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Does Copper Toxicity Cause Zinc & Iron Deficiency?

author image Sarka-Jonae Miller
Sarka-Jonae Miller has been a freelance writer and editor since 2003. She was a personal trainer for four years with certifications from AFAA and NASM. Miller also worked at 24 Hour Fitness, LA Fitness and as a mobile trainer. Her career in the fitness industry begin in 2000 as a martial arts, yoga and group exercise instructor. She graduated cum laude from Syracuse University.
Does Copper Toxicity Cause Zinc & Iron Deficiency?
An upset stomach is a common symptom of copper toxicity, iron deficiency and zinc deficiency. Photo Credit Adam Gregor Holesch/iStock/Getty Images

Copper toxicity is a condition where you have too much copper in your body. Eating too much food containing copper or absorbing too much copper is how you get copper toxicity. An example is consuming an acidic beverage or food that had prolonged contact with a copper container. Consumption of zinc may also contribute to copper toxicity. Too much copper may cause an iron deficiency, which can then lead to anemia.

Zinc Deficiency

A zinc deficiency can actually cause copper toxicity, not the other way around. Zinc is considered a primary antagonist to copper. The two minerals balance each other out in your body. When you have too little zinc, copper often accumulates in various storage organs in your body. According to the Eck Institute of Applied Nutrition and Bioenergetics, zinc deficiencies are common in Americans. This also means that most people have too much copper.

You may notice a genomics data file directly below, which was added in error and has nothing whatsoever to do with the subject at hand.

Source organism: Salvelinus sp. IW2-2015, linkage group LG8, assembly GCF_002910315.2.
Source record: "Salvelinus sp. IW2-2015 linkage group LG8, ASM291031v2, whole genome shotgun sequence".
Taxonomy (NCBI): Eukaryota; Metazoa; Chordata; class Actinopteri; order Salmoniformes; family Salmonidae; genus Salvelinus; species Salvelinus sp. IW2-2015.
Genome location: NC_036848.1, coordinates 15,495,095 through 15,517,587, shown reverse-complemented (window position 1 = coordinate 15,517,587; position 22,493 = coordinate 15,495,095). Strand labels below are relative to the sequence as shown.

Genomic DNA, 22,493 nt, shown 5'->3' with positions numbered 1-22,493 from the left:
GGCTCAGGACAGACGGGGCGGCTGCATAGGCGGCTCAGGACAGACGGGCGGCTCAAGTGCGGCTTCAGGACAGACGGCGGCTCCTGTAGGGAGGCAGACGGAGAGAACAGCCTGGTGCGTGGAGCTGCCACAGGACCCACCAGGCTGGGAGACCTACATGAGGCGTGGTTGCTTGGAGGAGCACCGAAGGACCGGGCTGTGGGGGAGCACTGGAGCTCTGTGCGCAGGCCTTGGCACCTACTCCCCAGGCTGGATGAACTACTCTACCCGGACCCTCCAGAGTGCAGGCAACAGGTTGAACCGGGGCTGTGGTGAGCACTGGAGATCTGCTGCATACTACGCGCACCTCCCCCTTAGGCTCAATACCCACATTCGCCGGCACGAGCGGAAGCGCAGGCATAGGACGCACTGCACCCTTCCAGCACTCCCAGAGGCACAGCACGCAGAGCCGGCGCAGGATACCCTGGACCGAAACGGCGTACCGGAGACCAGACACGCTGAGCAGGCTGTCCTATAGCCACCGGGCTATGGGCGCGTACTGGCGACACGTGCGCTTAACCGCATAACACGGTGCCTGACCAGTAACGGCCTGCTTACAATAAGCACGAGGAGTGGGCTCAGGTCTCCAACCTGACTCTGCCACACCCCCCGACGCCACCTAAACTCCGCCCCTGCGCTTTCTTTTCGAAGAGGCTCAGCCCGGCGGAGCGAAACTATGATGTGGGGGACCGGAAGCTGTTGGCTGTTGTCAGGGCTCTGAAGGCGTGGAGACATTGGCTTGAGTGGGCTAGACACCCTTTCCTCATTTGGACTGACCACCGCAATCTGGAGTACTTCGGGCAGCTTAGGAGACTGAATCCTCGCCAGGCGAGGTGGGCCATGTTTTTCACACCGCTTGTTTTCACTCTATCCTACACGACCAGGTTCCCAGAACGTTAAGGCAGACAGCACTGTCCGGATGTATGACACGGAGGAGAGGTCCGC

Causes of Zinc Deficiency

A zinc deficiency causes a variety of mainly physical symptoms. Hair loss, diarrhea, skin and eye conditions, loss of appetite, impotence, weight loss, delayed healing and taste changes are some of the common physical problems. A deficiency can also cause growth retardation, a delay in sexual maturation and mental lethargy. Not eating enough zinc can cause a deficiency. Other causes include stress and diet. Stress makes the body excrete zinc. Vegetarians generally eat less zinc. A high carbohydrate and sugar diet lowers zinc levels.

Iron Deficiency and Copper Toxicity

Your body needs copper to utilize iron. It helps convert iron from its ferric form to a ferrous form, which is necessary for the body to utilize this mineral. However, having a high copper-to-molydenum ratio can contribute to iron deficiency anemia. Molydenum is a nutrient used to make enzymes. Iron deficiency anemia is a common form of anemia and is caused by an insufficient amount of iron in your body. High copper levels may also cause a manganese deficiency, which may also lead to anemia.

Iron Deficiency Anemia

The lack of enough healthy red blood cells results in anemia. Iron deficiency anemia due to a lack of iron also results in a lack of hemoglobin. Your body needs iron to make hemoglobin, the substance in red blood cells that allows them to carry oxygen throughout the body. Fatigue and shortness of breath are common if you are anemic because of the lack of oxygen. Pale skin, headaches, an inflamed or sore tongue, dizziness, brittle nails, loss of appetite and cold feet and hands are other symptoms of iron deficiency anemia. You may also experience atypical cravings for things like dirt, or foods with nonnutritive substances like ice or starch.

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